What’s it: Gross national product (GNP) is the total monetary value of the products and services produced by a country’s citizen, regardless of where the location of production. The production location may be in their country or outside the country. So, for example, the gross national product considers your output and the output of your friends or relatives working abroad.
Why GNP is important
You can use the gross national product (GNP) to measure the welfare, standard of living, and income of a country. Suppose many citizens work or national companies operate abroad and have a significant portion of the output. In that case, GNP might be an important indicator for you to look at. But, it has limitations.
Unlike gross domestic product (GDP), changes in GNP may not have direct impacts to other economic variables. Say, the output of Indonesian national companies operating abroad has increased significantly. It haven’t a significant impact on employment or domestic income. The company will recruit local workers where the production facilities are located, not domestic workers, such as you or your co-workers.
Because of this, economies and investors are usually more concerned with GDP than GNP. The first provides a more accurate picture of a country’s economic health, including in relation to indicators such as inflation, unemployment, investment, interest rates, monetary policy, and fiscal policy.
What is the difference between
GNP Vs. GNI
GNP measures the same thing as gross national income (GNI). It is similar to the GDP calculation through the production (output) approach and the income approach.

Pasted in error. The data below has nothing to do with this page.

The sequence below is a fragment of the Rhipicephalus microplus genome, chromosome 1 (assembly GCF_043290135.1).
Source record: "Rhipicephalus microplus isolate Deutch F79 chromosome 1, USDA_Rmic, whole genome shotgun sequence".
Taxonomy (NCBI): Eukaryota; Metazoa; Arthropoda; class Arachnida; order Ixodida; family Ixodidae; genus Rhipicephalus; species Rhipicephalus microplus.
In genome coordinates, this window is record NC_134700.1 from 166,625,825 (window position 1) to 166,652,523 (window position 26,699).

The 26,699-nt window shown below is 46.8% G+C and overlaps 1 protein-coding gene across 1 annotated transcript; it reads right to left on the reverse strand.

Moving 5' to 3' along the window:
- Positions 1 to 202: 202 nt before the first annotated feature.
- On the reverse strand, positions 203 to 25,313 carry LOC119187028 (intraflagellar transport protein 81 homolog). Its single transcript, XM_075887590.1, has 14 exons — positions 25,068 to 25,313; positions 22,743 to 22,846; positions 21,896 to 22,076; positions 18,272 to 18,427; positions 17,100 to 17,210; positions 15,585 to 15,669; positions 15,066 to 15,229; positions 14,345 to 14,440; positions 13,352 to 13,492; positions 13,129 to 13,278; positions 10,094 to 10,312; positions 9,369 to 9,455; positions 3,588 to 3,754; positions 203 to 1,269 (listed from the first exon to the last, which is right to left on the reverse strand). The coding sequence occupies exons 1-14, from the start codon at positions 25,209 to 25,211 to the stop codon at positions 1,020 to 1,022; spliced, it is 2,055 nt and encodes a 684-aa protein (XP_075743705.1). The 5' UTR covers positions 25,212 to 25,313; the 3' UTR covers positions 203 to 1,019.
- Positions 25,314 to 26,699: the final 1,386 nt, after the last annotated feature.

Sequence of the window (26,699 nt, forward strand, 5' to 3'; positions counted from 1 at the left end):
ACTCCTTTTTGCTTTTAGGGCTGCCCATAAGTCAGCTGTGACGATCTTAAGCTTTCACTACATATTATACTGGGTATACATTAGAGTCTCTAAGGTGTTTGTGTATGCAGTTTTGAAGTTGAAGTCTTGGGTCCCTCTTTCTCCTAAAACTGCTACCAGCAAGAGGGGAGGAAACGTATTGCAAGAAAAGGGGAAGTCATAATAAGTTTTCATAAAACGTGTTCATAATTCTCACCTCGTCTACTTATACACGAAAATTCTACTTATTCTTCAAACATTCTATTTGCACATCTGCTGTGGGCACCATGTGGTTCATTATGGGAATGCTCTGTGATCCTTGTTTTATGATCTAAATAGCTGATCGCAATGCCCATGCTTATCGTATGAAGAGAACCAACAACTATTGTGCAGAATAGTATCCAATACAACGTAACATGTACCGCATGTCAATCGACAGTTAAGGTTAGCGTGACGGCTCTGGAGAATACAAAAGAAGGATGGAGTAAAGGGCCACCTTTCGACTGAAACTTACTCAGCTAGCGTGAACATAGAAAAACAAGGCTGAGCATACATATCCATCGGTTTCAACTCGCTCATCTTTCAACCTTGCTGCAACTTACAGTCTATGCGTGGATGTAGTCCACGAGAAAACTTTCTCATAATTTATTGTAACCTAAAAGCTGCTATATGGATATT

- GNP measures output by citizens, regardless of the location of production, whether at home or abroad. For Indonesia’s GNP, it excludes the production of foreigners or foreign companies around you.
- GNI measures income by citizens, regardless of where they earn it, whether at home or abroad. For Indonesia’s GNI, it excludes the income of foreigners who live and foreign companies operating in Indonesia.
GNP vs PDB
Like GDP, GNP is a measure of the aggregate output of the economy. It’s just that it doesn’t take into account the production location and focuses more on who is producing it.
So, for the case of Indonesia,
- GNP only takes into account the output of Indonesians, whether working in Indonesia or abroad. The output of foreigners working in Indonesia is not included in the calculation.
- Gross domestic product (GDP) considers the output produced by those in Indonesia, whether foreigners or not. It does not include output from Indonesians working abroad.
How to measure GNP
As I stated earlier, to measure the aggregate economic activity, the income approach, the expenditure approach, and the output approach will produce the same figures. Because they measure basically the same thing. You can explore the topic of the circular flow of income.
Next, I will take the case of Indonesia and use the GDP expenditure approach. The formula for GNP is:
GNP = C + I + G + NX + NFIA
- C = Consumption
- I = Investment
- G = Government expenditure
- NX = Net exports
- NFIA = Factor income from abroad to Indonesia minus factor income from Indonesia to abroad. Factor income is the income earned by factors of production providers.
You can see, apart from NFIA, the other four are components of the GDP of the expenditure approach. Hence, we can write the relationship between GDP and GNP as follows:
GNP = GDP + NFIA